Friday, October 20, 2017
MobileTechPinoy

Cherry Mobile Flare P1 Plus Review: Just How Good Can Dual Camera Phones for the Masses Get?

Dual camera technology has finally filtered down to entry level smartphones with the likes of the Cherry Mobile Flare P1 Plus entering the market. However, simply adding a second camera can mean different outcomes depending on what exactly that extra camera does to improve your photos. How good is the dual camera setup on the Flare P1 Plus and how does it fare as a smartphone too? Keep on reading my full review to find out!

Cherry Mobile Flare P1 Plus Specs

  • 5.5″ Full HD IPS display (1080 x 1920 resolution, 401ppi) with 2.5D curved glass
  • MediaTek MT6737T SoC
    • 4 x 1.44GHz ARM Cortex-A53 processor
    • Mali 720 GPU
  • Android 7.0 Nougat
  • 2GB RAM
  • 16GB internal storage, expandable via microSD
  • Dual primary cameras (13mp + 8mp) with dual LED flash
  • 8mp front camera with LED flash
  • Up to 4G/LTE, 700MHz ready
  • WiFi
  • Bluetooth
  • GPS with A-GPS
  • 3,000mAh battery

For its price, the Flare P1 Plus comes pretty packed. Aside from the dual cameras, it’s also remarkable that it has a Full HD resolution display. Of course, how well all of this is implemented is what really matters, so please read on.

What’s in the Box?

  • Handset
  • Headset with in-line mic
  • Micro USB to USB transfer and charging cable
  • Wall charger
  • User guides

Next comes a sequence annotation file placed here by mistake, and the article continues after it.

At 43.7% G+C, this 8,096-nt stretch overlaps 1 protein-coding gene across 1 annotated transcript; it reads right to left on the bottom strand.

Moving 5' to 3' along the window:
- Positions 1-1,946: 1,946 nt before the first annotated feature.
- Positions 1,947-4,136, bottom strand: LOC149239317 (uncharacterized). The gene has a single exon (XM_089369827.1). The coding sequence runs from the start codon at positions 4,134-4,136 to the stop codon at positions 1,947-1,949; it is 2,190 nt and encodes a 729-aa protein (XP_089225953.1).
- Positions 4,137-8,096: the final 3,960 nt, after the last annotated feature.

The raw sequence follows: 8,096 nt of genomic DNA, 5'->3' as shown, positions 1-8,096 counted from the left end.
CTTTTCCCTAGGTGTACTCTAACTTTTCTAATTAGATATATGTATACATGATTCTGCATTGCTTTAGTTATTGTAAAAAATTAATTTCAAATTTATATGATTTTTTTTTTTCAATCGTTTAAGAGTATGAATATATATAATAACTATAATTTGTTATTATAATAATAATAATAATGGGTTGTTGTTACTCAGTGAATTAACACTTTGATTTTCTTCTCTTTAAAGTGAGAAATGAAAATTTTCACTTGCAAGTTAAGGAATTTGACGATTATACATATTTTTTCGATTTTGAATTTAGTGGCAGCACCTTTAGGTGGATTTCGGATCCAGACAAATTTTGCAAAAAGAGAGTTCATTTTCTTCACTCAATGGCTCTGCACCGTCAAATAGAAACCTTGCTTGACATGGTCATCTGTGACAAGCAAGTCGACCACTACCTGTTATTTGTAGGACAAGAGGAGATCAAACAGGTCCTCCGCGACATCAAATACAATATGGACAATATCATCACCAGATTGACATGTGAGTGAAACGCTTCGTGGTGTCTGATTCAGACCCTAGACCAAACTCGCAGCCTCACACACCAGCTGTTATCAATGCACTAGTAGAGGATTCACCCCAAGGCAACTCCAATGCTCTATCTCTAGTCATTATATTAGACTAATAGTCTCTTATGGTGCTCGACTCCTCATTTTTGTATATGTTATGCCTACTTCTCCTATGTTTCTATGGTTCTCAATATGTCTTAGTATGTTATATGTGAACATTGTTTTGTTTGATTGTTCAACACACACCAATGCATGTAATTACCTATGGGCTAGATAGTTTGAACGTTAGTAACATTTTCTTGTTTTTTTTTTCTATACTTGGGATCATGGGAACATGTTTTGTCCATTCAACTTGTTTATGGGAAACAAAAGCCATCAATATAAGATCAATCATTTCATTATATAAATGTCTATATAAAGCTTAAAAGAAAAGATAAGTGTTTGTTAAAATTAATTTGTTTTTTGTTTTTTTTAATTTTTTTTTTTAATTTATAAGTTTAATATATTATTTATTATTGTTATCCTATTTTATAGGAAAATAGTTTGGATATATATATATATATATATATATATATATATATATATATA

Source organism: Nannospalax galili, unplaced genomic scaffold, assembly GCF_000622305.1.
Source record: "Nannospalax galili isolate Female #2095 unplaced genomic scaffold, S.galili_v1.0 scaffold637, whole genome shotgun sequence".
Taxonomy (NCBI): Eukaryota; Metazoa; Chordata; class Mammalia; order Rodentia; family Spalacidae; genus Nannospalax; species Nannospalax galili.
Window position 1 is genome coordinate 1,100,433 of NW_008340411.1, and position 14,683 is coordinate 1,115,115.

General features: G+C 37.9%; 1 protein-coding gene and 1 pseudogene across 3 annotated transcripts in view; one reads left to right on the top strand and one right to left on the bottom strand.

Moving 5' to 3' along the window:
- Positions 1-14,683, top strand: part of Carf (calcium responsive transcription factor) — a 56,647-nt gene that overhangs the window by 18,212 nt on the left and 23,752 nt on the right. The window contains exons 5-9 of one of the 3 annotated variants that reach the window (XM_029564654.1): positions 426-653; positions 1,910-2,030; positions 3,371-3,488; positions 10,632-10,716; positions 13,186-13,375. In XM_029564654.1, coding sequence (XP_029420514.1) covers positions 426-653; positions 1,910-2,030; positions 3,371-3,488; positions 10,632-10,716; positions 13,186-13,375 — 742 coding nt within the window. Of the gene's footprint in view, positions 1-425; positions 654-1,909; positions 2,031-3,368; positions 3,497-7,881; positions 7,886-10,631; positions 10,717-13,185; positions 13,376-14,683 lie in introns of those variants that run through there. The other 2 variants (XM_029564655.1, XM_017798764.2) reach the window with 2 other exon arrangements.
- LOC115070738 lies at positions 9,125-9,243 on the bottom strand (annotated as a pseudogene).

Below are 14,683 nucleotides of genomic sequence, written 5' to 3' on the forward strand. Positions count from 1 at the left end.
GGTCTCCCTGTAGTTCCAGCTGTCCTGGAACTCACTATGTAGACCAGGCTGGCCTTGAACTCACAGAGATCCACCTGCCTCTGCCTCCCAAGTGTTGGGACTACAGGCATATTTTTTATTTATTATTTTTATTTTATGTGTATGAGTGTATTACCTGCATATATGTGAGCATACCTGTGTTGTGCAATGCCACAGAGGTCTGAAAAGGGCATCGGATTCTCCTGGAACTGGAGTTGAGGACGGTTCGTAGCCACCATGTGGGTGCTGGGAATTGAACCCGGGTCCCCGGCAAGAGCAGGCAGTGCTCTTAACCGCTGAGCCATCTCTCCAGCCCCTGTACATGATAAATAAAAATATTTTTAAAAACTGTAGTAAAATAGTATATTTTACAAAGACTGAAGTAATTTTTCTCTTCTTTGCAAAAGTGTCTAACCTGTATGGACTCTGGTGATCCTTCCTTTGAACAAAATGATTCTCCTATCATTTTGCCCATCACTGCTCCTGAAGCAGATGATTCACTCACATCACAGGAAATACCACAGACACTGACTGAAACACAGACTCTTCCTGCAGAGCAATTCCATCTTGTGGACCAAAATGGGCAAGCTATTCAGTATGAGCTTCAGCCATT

Build Quality and Design

The Cherry Mobile Flare P1 Plus features a unibody design that bears a passing resemblance to the iPhone 7 Plus thanks to its dual cameras. It’s relatively easy to hold in a one-handed grip because of its rounded edges and 2.5D curved screen. There’s quite a bit of heft to it though due to its metal body and its finish is a fingerprint magnet, both of which can be a bit annoying.

On the face of the device, you’ll find the front camera and accompanying LED flash, not to mention the less obvious notification light, and sensors. There’s also the capacitive navigation buttons below the screen, which unfortunately aren’t back-lit.

On the left is the slim volume rocker, while on the right, you’ll find the SIM slot and power/lock button.

On top is the 3.5mm headset jack while at the bottom is the micro USB port. You’ll also find the dual loudspeakers here.

Flip it over on its back and you’ll find the dual cameras, dual LED flash, fingerprint scanner, and silver antenna bands.

Display

The Flare P1 Plus packs a 5.5 inch Full HD display with 2.5D curved edges to give it a more premium feel. It’s far from perfect though. To me, it’s a little too bright and contrast could be better. But still, seeing a Full HD screen AND dual cameras in this price point is something I certainly wasn’t expecting at this price.